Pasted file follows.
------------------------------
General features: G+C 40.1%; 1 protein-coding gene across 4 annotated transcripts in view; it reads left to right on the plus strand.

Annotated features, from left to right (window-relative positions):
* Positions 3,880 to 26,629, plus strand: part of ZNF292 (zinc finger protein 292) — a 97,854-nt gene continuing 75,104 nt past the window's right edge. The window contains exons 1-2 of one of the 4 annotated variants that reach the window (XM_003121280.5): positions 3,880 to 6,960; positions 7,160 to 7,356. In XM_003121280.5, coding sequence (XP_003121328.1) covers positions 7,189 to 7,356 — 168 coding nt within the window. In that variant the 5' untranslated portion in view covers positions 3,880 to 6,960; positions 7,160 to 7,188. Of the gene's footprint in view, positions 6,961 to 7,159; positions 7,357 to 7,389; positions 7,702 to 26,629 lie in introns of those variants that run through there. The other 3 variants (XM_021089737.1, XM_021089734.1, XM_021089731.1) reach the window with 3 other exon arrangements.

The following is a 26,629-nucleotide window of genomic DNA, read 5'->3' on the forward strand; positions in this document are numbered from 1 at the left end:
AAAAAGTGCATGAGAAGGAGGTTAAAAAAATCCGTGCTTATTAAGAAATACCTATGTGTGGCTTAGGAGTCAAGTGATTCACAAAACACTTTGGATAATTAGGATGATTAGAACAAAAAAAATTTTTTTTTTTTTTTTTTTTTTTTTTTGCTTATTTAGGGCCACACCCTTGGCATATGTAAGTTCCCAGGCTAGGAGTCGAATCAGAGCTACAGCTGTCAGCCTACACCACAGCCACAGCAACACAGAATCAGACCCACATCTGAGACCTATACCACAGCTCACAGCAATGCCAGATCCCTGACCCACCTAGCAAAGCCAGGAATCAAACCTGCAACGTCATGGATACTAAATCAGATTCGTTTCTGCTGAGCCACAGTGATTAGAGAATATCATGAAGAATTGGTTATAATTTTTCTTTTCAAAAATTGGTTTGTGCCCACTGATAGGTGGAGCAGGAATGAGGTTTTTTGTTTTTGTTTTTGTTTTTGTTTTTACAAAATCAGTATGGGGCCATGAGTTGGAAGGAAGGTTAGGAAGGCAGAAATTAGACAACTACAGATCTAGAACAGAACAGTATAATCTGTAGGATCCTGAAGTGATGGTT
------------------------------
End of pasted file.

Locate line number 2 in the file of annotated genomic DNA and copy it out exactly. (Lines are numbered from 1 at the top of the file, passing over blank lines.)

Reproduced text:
Annotated features, from left to right (window-relative positions):